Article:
A search starts with a problem or question. As a business, your goal is to begin to resolve their problem/question with your paid search ad. Before you can accomplish this goal, you must uncover the person/personality of these users and the intent of their searches. While knowing each individual user who searches and their personal intent is impossible, it is practical to create a persona to represent each group/segment of your target audience in order to better reach and begin resolve their problems/questions.
Creating personas to represent segments of your target audience can greatly benefit your paid search marketing tactics. Although the process of dividing your target audience into segments and then creating representative personas for each segment will be time consuming, the effectiveness of your paid search marketing campaigns will prove that the time was well spent. Instead of building a list of keywords including how your entire target market should, could and would search for your product/search, you can focus your attention on how a single persona thinks and searches for your product or service. Being able to focus your attention will streamline the keyword list building process and make it more efficient. Also, this allows you to tailor your ad copy to the needs/wants of that single persona to compel them to take action and interact with your ads.
How a user responds to your ads will vary depending on the purpose of their search. Fortunately, users often give marketers a glimpse into their motives through the search terms used. For instance, someone looking for “reviews for …” or “best…” is currently comparative shopping. While searchers who include “cost” or “price” are closer to making a purchase. Another indicator is the specificity of the search. A comparative shopper still researching will use general terms like “shoes”, “sneakers” or “runners.” On the other hand someone that is ready to make a decision will use brand names like “Nike” or “Reebok” or even specific product lines “Adidas Springblades.” Determining how personas search for your product or service at different stages of the purchasing cycle will help you finalize your paid search keyword list. The biggest benefit from knowing the user intent is being able to direct them to a landing page with content that answers their questions and pushes them into the next stage of the purchasing cycle.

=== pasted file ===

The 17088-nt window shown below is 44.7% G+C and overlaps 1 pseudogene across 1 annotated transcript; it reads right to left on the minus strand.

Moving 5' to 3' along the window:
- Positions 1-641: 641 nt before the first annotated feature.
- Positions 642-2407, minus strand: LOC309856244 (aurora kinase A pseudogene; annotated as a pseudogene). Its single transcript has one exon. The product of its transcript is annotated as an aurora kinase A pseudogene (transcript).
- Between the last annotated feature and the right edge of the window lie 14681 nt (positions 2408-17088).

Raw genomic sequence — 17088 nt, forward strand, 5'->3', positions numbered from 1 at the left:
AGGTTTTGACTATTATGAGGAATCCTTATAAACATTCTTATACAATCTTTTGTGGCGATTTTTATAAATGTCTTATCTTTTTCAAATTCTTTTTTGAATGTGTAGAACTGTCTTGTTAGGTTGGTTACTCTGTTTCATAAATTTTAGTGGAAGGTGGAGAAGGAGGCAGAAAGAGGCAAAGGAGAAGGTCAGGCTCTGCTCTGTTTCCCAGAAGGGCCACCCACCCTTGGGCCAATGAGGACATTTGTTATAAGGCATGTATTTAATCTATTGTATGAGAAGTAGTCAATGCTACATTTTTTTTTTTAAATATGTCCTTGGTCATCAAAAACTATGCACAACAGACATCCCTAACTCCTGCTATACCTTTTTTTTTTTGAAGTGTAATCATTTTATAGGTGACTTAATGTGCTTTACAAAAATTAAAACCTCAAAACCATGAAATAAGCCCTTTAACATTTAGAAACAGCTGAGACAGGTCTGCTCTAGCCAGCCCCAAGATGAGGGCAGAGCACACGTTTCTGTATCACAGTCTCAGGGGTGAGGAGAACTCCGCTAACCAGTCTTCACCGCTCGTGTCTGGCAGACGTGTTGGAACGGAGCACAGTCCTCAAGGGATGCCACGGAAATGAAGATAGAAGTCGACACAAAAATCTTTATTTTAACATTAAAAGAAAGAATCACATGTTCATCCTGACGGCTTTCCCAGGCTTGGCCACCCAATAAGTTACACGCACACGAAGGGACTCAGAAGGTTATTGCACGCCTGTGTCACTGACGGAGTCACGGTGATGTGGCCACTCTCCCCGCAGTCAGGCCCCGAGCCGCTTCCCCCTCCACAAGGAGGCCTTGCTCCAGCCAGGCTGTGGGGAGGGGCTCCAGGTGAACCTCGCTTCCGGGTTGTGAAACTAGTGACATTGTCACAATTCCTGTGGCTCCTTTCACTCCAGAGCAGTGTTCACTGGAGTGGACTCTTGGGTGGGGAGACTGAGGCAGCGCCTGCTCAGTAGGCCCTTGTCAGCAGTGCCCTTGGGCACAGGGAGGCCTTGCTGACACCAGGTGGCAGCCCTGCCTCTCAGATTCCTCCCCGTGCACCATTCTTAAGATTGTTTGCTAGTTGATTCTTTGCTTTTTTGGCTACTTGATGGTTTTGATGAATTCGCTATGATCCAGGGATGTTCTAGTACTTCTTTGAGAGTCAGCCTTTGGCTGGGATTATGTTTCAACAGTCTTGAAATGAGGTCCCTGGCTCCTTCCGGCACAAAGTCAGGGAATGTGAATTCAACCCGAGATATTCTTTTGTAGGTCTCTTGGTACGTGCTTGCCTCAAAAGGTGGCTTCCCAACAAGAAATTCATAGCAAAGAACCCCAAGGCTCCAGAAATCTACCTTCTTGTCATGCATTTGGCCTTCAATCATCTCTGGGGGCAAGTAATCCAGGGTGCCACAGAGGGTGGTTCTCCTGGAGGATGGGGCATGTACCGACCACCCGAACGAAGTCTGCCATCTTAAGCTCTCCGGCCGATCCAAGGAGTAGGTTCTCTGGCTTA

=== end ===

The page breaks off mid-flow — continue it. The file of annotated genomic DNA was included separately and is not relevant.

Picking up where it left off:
A perfect example of this is if a user is searching for reviews, you might want to direct them to a landing page with customer reviews and testimonials. From there, offer links to showcase additional features, make a purchase, or contact a sales representative. Allow the user to discover the answers to the questions that initiated their search while guiding them through your sales/conversion funnel. This customer nurturing process all starts with the Pay per Click (PPC) keyword list building.
When using both personas and intent breakdowns your keyword lists should form a matrix structure similar to the one depicted below.
The more personas with different intent will multiply out the number of column and rows of your chart, but it will also allow you to get more personal with real searchers. By combining persona segments with user intent, you will be able to connect with more of the real searches within your target market through you paid search marketing efforts. This personal connection will result in higher performing keywords, ad copy, landing pages, and ultimately more conversions (leads or sales.) Setting aside the time to fully work out personas and their intent could greatly boost your Pay per Click advertising ROI, proving that it was time very well spent.
If you have not created personas or leveraged user’s intent, we highly recommend that you set aside the time to give it a try. If you have done it previously, let us know what your experience has been in creating and using personas to represent your paid search target audience! In addition, if you have split your keywords into user intent segments, has it made an impact on your Pay per Click efforts?